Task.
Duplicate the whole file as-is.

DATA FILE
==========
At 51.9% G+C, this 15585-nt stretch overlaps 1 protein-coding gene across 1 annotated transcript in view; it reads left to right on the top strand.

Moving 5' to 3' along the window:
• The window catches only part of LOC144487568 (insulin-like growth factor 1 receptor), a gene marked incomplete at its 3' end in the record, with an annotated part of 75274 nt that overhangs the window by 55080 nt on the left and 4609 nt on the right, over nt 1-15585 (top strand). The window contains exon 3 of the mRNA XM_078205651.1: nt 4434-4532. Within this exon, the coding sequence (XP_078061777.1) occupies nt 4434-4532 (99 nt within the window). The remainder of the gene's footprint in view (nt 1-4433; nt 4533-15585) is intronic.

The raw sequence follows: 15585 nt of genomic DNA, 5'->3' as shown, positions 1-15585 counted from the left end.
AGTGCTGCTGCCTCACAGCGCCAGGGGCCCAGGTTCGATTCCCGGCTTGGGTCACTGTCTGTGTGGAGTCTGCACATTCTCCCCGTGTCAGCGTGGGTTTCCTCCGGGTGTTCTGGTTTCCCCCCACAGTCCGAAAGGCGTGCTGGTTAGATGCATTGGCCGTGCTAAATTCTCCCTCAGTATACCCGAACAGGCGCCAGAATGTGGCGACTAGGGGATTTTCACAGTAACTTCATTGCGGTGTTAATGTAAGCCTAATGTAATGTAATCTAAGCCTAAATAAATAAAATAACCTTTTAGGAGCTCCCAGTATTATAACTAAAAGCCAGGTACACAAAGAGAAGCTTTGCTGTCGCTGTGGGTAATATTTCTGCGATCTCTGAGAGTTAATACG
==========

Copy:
At 51.9% G+C, this 15585-nt stretch overlaps 1 protein-coding gene across 1 annotated transcript in view; it reads left to right on the top strand.

Moving 5' to 3' along the window:
• The window catches only part of LOC144487568 (insulin-like growth factor 1 receptor), a gene marked incomplete at its 3' end in the record, with an annotated part of 75274 nt that overhangs the window by 55080 nt on the left and 4609 nt on the right, over nt 1-15585 (top strand). The window contains exon 3 of the mRNA XM_078205651.1: nt 4434-4532. Within this exon, the coding sequence (XP_078061777.1) occupies nt 4434-4532 (99 nt within the window). The remainder of the gene's footprint in view (nt 1-4433; nt 4533-15585) is intronic.

The raw sequence follows: 15585 nt of genomic DNA, 5'->3' as shown, positions 1-15585 counted from the left end.
AGTGCTGCTGCCTCACAGCGCCAGGGGCCCAGGTTCGATTCCCGGCTTGGGTCACTGTCTGTGTGGAGTCTGCACATTCTCCCCGTGTCAGCGTGGGTTTCCTCCGGGTGTTCTGGTTTCCCCCCACAGTCCGAAAGGCGTGCTGGTTAGATGCATTGGCCGTGCTAAATTCTCCCTCAGTATACCCGAACAGGCGCCAGAATGTGGCGACTAGGGGATTTTCACAGTAACTTCATTGCGGTGTTAATGTAAGCCTAATGTAATGTAATCTAAGCCTAAATAAATAAAATAACCTTTTAGGAGCTCCCAGTATTATAACTAAAAGCCAGGTACACAAAGAGAAGCTTTGCTGTCGCTGTGGGTAATATTTCTGCGATCTCTGAGAGTTAATACG